The Philadelphia School, deterritorialized
10 years ago today, etc.
I revisited Ahavath Israel today, and sadly the facade has been changed, I was told circa 2000. The whole portion of the facade above the recessed entry is no longer brick, but now a salmon colored, textured CMU. This is yet another building to have changed since I last took pictures of it. The curse of Quondam I guess.
It dawned on me last night that both Wright's Beth Sholom and Kahn's Adath Jeshurun are hugely triangular in plan. Wright mailed the preliminary drawings to Rabbi Mortimer Cohen on 15 March 1954. Kahn's design is dated 1954-55. Since Beth Sholom and Adath Jeshurun are (next-door) neighboring congregations, it wouldn't surprise me at all if architectural rivalry between the congregations was going on, and that Kahn even saw the Wright plans before he came up with his design. Has anyone heard of this possible connection before?
I've been doing a lot of Kahn building photographing this week. I've never seen the Trenton Bath House before, and it was wonderful to see it. Today I was at Bryn Mawn College to photograph the Kahn dormitory exterior. The building is in the final stages of a full overhaul/restoration. The place was/is crawling with workmen, so I went in and found my way up to the roof. and what a great Kahnscape that is. Mill Creek Housing Project, Philadelphia is now completely abandoned and boarded up. Richards Medical Buildings, U of P, still looks good, but are hard to photograph because of tight quarters and lots of surrounding vegetation.
It looks like I went to the furthest destination first and then worked my way back.
Erdman Hall (Bryn Mawr College, 1960-65).
The view across the roof reminds me of that classic shot of the view across the court toward the horizon at Salk Institute.
Mill Creek Housing Project (Philadelphia, 1951-56, 1956-63).
The high-rise towers were imploded November 24, 2002.
Alfred Newton Richards Medical Research Building and Biology Building
(University of Pennsylvania, Philadelphia, 1957-65).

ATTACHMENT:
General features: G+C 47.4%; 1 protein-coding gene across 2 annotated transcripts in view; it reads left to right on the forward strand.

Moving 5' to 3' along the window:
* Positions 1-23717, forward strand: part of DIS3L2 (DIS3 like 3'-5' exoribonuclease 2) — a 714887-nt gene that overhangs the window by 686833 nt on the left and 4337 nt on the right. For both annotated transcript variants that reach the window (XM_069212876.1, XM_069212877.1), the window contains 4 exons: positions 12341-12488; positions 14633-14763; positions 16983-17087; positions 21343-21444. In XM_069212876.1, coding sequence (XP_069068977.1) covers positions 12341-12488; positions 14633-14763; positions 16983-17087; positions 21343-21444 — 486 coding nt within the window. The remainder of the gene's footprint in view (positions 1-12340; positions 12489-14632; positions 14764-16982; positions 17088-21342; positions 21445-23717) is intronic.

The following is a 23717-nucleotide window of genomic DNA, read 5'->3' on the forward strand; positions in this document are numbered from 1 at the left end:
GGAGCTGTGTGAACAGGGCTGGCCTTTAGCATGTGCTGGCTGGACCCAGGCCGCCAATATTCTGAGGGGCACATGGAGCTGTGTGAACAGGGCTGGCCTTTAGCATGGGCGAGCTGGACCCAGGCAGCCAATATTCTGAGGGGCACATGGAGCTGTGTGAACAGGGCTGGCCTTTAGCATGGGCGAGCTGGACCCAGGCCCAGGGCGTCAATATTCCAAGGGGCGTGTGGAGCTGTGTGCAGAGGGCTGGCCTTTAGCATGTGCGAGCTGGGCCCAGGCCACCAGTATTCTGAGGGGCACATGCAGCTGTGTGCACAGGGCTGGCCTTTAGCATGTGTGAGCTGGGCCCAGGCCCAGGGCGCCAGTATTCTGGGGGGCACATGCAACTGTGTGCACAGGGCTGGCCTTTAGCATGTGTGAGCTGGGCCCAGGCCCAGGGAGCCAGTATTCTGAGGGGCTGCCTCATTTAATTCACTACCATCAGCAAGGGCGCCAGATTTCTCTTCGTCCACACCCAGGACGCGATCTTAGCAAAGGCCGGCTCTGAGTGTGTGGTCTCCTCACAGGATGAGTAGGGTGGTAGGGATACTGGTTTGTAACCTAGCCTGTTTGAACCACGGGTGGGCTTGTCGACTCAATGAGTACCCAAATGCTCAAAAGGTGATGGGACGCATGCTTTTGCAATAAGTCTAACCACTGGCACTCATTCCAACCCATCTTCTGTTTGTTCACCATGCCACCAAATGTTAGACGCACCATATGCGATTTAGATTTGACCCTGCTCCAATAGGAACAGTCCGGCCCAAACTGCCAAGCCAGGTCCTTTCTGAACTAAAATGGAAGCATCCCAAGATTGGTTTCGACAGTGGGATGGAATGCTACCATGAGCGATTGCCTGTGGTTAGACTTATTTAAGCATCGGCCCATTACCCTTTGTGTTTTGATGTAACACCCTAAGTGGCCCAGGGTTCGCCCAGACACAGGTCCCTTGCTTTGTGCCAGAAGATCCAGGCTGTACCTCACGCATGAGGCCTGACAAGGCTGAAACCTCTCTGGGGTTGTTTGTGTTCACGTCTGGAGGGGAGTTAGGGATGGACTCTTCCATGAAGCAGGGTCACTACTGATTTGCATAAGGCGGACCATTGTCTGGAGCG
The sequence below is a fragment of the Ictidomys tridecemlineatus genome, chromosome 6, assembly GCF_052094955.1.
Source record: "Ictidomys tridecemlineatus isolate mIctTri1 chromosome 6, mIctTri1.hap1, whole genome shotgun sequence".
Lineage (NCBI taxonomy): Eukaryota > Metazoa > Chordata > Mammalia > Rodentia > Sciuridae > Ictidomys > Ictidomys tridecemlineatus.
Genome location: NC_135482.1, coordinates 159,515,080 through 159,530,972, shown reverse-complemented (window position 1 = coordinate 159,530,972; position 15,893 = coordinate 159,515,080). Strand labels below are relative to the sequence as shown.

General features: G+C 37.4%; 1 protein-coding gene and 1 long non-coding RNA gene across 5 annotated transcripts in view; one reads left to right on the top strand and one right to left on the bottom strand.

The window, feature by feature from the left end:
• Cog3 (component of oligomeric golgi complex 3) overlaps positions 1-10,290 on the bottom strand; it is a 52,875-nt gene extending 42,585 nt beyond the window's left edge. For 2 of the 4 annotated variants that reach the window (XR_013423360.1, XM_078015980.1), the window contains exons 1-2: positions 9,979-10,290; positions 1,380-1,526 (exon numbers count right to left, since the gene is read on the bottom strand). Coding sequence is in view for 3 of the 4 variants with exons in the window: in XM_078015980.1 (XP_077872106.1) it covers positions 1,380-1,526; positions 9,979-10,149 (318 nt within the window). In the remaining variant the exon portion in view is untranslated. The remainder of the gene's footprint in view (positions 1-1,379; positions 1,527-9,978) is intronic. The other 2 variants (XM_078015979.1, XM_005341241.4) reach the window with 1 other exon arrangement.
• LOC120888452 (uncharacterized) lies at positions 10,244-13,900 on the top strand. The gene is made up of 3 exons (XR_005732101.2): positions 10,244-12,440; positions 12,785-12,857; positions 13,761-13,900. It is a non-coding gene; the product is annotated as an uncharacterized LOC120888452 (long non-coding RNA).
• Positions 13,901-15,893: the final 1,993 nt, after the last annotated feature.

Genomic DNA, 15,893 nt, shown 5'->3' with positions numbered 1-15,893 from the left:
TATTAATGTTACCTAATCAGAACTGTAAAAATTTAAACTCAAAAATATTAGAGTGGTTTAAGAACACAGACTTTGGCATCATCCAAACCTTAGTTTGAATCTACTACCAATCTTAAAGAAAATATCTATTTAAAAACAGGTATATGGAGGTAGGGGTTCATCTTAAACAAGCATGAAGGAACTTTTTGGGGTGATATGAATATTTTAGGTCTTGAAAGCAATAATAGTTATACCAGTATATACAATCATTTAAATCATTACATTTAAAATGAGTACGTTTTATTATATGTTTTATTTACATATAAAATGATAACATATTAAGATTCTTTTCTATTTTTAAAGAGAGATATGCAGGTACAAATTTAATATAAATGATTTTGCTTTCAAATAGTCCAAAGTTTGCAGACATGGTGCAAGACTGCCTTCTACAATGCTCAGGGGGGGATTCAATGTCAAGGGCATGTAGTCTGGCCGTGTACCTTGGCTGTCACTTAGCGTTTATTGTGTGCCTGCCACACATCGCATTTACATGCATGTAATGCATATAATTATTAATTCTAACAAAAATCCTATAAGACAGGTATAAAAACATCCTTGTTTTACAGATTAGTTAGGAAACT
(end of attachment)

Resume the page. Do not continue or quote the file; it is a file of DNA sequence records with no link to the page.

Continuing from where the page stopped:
Within the little ‘jungle’ behind the Medical Research buildings is a set of greenhouses, designed by Carles Vallhonrat in 1984. I drew the construction documents for this building, thus it is very likely the second building in Philadelphia designed and documented with the use of CAD.
Congregation Ahavath Israel (Philadelphia, 1935-7) is now Grace Temple Church Inc. Talk about having it all!
Mr. & Mrs. Jesse Oser House (Elkins Park, 1940-2).
In Goldhagen's Louis Kahn's Situated Modernism we read:
"In 1951, the [Adath Jeshurun] synagogue's leaders purchased a large polygonal site in Elkins Park, where many of its members were moving. The short end of the lot faced a major thoroughfare, and the remainder sloped back into a more pastoral setting that was bisected diagonally by a small stream (Fig. 4.1)."
And the caption of Fig. 4.1 reads: Sketch of the Elkins Park site for the Adath Jeshurun synagogue, 1954. From the Kahn Collection.
These citings convey misinformation. Kahn's design for Adath Jeshurun was sited on Old York Road within Philadelphia. Kahn's design was never executed, but Adath Jeshurun did ultimately build a new synagogue on a site (within a more pastoral setting) further north up Old York Road in Elkins Park. [This site misinformation is also conveyed within Louis I. Kahn: Complete Works 1935-1974.]
Goldhagen also mentions Wright's Beth Shalom [sic] synagogue. Beth Sholom is about a mile further north up Old York Road from the current Adath Jeshurun and about two miles north of Kahn's site for Adath Jeshurun.
Just coincidentally, Kahn's first independent build work, the quondam Ahavath Israel synagogue, is about a half mile away from the Philadelphia site of Adath Jeshurun. And Kahn's Oser House is practically across the street from the built Adath Jeshurun in Elkins Park. And Trumbauer built three Elkins' mansions for which Elkins Park is named. It's like a little architectural Mecca along an ancient Indian trail.
Back in 2003, in to see in Philly, a quondam thread at archinect/forum, I wrote, "There's more obscure early Kahn in the Philadelphia area, kind of like going on a treasure hunt." Since then, someone has actually gone on that "treasure hunt" and published the findings on flickr.